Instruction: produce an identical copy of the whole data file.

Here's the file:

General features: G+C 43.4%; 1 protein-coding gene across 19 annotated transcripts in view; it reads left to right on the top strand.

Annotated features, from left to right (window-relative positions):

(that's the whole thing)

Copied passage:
General features: G+C 43.4%; 1 protein-coding gene across 19 annotated transcripts in view; it reads left to right on the top strand.

Annotated features, from left to right (window-relative positions):